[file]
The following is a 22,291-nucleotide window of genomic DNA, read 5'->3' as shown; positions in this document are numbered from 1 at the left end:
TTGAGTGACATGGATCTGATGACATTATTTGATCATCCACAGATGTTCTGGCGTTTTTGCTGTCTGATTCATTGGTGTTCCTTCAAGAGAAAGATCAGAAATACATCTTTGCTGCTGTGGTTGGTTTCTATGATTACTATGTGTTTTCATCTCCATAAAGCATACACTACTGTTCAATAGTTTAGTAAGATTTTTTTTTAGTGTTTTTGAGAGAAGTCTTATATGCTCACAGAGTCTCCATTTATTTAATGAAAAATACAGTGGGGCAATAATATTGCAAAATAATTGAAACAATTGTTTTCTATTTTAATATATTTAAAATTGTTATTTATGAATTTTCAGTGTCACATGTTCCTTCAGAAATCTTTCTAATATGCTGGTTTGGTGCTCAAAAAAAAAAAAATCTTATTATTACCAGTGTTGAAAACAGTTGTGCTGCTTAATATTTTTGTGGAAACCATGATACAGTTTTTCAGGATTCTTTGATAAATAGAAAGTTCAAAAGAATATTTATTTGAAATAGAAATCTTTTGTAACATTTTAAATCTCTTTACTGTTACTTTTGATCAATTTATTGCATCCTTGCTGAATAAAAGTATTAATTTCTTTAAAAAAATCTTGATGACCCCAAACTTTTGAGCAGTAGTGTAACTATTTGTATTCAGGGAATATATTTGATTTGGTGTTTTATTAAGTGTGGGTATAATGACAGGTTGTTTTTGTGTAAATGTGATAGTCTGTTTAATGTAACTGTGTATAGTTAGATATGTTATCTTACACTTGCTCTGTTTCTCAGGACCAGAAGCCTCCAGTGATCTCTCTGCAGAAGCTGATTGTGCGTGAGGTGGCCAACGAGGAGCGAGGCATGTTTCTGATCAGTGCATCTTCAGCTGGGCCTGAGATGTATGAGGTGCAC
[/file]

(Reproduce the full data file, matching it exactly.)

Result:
The following is a 22,291-nucleotide window of genomic DNA, read 5'->3' as shown; positions in this document are numbered from 1 at the left end:
TTGAGTGACATGGATCTGATGACATTATTTGATCATCCACAGATGTTCTGGCGTTTTTGCTGTCTGATTCATTGGTGTTCCTTCAAGAGAAAGATCAGAAATACATCTTTGCTGCTGTGGTTGGTTTCTATGATTACTATGTGTTTTCATCTCCATAAAGCATACACTACTGTTCAATAGTTTAGTAAGATTTTTTTTTAGTGTTTTTGAGAGAAGTCTTATATGCTCACAGAGTCTCCATTTATTTAATGAAAAATACAGTGGGGCAATAATATTGCAAAATAATTGAAACAATTGTTTTCTATTTTAATATATTTAAAATTGTTATTTATGAATTTTCAGTGTCACATGTTCCTTCAGAAATCTTTCTAATATGCTGGTTTGGTGCTCAAAAAAAAAAAAATCTTATTATTACCAGTGTTGAAAACAGTTGTGCTGCTTAATATTTTTGTGGAAACCATGATACAGTTTTTCAGGATTCTTTGATAAATAGAAAGTTCAAAAGAATATTTATTTGAAATAGAAATCTTTTGTAACATTTTAAATCTCTTTACTGTTACTTTTGATCAATTTATTGCATCCTTGCTGAATAAAAGTATTAATTTCTTTAAAAAAATCTTGATGACCCCAAACTTTTGAGCAGTAGTGTAACTATTTGTATTCAGGGAATATATTTGATTTGGTGTTTTATTAAGTGTGGGTATAATGACAGGTTGTTTTTGTGTAAATGTGATAGTCTGTTTAATGTAACTGTGTATAGTTAGATATGTTATCTTACACTTGCTCTGTTTCTCAGGACCAGAAGCCTCCAGTGATCTCTCTGCAGAAGCTGATTGTGCGTGAGGTGGCCAACGAGGAGCGAGGCATGTTTCTGATCAGTGCATCTTCAGCTGGGCCTGAGATGTATGAGGTGCAC